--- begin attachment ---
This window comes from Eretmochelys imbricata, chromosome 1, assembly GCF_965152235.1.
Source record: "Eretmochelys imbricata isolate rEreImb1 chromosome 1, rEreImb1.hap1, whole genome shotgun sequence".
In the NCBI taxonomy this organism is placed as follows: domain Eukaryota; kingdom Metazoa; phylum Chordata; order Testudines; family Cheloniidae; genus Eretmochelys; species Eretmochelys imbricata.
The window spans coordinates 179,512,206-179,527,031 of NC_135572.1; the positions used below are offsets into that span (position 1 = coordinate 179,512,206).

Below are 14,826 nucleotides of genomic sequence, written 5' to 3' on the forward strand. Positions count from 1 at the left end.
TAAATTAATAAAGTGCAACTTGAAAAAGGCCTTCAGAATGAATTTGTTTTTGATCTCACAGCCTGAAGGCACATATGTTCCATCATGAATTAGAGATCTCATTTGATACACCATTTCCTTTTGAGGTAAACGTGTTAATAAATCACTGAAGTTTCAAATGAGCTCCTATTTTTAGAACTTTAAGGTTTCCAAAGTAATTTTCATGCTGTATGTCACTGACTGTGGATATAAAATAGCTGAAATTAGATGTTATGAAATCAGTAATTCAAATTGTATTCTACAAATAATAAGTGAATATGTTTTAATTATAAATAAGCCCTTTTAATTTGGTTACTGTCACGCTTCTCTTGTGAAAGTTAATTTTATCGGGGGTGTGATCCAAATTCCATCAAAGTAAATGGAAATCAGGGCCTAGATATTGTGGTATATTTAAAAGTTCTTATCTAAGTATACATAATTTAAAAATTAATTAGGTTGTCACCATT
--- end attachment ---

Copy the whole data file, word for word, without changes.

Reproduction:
This window comes from Eretmochelys imbricata, chromosome 1, assembly GCF_965152235.1.
Source record: "Eretmochelys imbricata isolate rEreImb1 chromosome 1, rEreImb1.hap1, whole genome shotgun sequence".
In the NCBI taxonomy this organism is placed as follows: domain Eukaryota; kingdom Metazoa; phylum Chordata; order Testudines; family Cheloniidae; genus Eretmochelys; species Eretmochelys imbricata.
The window spans coordinates 179,512,206-179,527,031 of NC_135572.1; the positions used below are offsets into that span (position 1 = coordinate 179,512,206).

Below are 14,826 nucleotides of genomic sequence, written 5' to 3' on the forward strand. Positions count from 1 at the left end.
TAAATTAATAAAGTGCAACTTGAAAAAGGCCTTCAGAATGAATTTGTTTTTGATCTCACAGCCTGAAGGCACATATGTTCCATCATGAATTAGAGATCTCATTTGATACACCATTTCCTTTTGAGGTAAACGTGTTAATAAATCACTGAAGTTTCAAATGAGCTCCTATTTTTAGAACTTTAAGGTTTCCAAAGTAATTTTCATGCTGTATGTCACTGACTGTGGATATAAAATAGCTGAAATTAGATGTTATGAAATCAGTAATTCAAATTGTATTCTACAAATAATAAGTGAATATGTTTTAATTATAAATAAGCCCTTTTAATTTGGTTACTGTCACGCTTCTCTTGTGAAAGTTAATTTTATCGGGGGTGTGATCCAAATTCCATCAAAGTAAATGGAAATCAGGGCCTAGATATTGTGGTATATTTAAAAGTTCTTATCTAAGTATACATAATTTAAAAATTAATTAGGTTGTCACCATT